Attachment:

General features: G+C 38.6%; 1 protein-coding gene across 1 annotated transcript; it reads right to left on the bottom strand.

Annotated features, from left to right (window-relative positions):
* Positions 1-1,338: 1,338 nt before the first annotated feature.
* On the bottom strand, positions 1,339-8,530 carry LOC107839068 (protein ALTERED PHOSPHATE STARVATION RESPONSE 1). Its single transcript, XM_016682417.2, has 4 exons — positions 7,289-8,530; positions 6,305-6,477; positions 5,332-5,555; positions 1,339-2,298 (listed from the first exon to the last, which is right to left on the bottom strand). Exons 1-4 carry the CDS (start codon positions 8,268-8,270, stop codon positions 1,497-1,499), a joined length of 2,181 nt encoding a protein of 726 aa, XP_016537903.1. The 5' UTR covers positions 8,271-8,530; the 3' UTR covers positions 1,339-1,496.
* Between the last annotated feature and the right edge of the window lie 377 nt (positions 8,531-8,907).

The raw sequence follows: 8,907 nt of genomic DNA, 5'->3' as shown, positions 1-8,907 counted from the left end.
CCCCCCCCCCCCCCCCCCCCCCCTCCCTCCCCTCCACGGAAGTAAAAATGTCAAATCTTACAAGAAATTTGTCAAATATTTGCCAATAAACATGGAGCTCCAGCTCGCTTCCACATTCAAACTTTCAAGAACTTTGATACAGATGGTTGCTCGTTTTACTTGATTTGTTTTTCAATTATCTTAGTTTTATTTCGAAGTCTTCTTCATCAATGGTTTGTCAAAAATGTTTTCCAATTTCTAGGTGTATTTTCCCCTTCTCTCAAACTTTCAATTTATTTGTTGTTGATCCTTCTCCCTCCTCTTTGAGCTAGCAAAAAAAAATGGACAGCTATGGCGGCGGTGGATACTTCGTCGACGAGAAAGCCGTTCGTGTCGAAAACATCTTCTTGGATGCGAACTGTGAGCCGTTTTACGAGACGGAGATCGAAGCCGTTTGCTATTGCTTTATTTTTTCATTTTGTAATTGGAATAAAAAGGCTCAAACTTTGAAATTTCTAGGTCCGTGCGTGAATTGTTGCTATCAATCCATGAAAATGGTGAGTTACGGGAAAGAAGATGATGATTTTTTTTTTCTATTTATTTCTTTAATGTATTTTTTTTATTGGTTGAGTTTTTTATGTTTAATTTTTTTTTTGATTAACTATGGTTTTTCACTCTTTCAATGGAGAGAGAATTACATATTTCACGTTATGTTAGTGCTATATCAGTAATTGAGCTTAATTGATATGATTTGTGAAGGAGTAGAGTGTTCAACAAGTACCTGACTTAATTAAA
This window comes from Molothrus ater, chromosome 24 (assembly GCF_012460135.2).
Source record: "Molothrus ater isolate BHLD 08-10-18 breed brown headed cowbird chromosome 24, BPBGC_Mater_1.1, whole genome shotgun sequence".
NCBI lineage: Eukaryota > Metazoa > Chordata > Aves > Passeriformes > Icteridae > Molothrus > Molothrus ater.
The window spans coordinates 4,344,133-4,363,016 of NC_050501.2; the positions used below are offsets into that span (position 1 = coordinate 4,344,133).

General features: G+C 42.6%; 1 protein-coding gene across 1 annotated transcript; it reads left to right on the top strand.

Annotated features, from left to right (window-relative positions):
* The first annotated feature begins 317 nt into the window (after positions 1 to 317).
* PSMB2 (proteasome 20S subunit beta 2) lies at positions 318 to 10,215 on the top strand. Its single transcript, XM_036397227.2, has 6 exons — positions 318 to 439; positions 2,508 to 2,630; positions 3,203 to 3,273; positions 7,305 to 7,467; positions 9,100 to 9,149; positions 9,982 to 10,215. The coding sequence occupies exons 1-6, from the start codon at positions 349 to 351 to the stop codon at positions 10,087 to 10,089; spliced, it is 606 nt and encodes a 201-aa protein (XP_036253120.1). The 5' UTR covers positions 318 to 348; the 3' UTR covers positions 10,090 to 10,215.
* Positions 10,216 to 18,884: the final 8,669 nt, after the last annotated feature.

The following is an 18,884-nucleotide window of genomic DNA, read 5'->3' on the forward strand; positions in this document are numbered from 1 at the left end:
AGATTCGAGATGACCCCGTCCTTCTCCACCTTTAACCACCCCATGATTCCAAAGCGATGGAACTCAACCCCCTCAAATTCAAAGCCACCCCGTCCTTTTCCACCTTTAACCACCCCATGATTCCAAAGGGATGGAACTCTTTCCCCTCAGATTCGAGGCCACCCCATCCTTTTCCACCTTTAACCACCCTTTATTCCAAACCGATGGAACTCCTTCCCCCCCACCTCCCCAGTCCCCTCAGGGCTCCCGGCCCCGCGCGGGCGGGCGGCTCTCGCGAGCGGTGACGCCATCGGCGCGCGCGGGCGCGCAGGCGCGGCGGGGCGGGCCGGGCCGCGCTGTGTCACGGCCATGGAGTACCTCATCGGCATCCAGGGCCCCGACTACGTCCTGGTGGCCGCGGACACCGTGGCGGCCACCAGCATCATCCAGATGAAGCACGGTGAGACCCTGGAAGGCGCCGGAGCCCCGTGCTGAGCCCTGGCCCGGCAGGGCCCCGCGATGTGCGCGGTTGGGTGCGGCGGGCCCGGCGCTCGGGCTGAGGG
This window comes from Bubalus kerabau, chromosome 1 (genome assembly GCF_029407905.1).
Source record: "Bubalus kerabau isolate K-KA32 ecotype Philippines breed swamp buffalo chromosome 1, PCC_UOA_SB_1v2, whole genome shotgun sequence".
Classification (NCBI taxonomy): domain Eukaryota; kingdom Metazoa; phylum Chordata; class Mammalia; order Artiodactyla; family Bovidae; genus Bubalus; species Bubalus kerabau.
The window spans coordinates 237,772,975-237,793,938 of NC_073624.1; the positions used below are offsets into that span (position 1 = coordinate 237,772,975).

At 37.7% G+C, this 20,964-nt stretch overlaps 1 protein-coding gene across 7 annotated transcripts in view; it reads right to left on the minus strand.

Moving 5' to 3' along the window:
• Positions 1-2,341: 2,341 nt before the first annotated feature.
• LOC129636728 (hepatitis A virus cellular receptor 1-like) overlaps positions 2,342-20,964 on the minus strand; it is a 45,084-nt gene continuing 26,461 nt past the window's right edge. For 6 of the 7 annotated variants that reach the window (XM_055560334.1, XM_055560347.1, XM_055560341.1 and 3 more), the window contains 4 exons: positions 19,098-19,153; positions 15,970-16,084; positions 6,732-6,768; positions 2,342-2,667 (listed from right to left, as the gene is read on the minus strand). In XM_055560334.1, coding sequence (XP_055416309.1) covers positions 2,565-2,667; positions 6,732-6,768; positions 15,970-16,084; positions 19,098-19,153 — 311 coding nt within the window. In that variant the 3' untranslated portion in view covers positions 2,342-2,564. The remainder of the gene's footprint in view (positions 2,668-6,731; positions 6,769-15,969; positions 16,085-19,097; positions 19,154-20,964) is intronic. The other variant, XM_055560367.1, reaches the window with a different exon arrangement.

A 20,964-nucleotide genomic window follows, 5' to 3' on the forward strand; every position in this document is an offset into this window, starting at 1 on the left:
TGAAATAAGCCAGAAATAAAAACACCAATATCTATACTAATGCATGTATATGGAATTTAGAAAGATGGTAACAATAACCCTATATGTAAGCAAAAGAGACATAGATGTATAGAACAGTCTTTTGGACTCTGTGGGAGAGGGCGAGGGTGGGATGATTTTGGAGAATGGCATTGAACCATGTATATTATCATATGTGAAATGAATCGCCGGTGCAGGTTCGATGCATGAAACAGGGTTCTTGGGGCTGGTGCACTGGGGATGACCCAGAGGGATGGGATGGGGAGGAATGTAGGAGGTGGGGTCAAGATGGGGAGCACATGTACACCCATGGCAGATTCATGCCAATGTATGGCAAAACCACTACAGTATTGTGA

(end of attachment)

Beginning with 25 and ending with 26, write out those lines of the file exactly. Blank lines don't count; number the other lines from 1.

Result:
• Positions 1-2,341: 2,341 nt before the first annotated feature.
• LOC129636728 (hepatitis A virus cellular receptor 1-like) overlaps positions 2,342-20,964 on the minus strand; it is a 45,084-nt gene continuing 26,461 nt past the window's right edge. For 6 of the 7 annotated variants that reach the window (XM_055560334.1, XM_055560347.1, XM_055560341.1 and 3 more), the window contains 4 exons: positions 19,098-19,153; positions 15,970-16,084; positions 6,732-6,768; positions 2,342-2,667 (listed from right to left, as the gene is read on the minus strand). In XM_055560334.1, coding sequence (XP_055416309.1) covers positions 2,565-2,667; positions 6,732-6,768; positions 15,970-16,084; positions 19,098-19,153 — 311 coding nt within the window. In that variant the 3' untranslated portion in view covers positions 2,342-2,564. The remainder of the gene's footprint in view (positions 2,668-6,731; positions 6,769-15,969; positions 16,085-19,097; positions 19,154-20,964) is intronic. The other variant, XM_055560367.1, reaches the window with a different exon arrangement.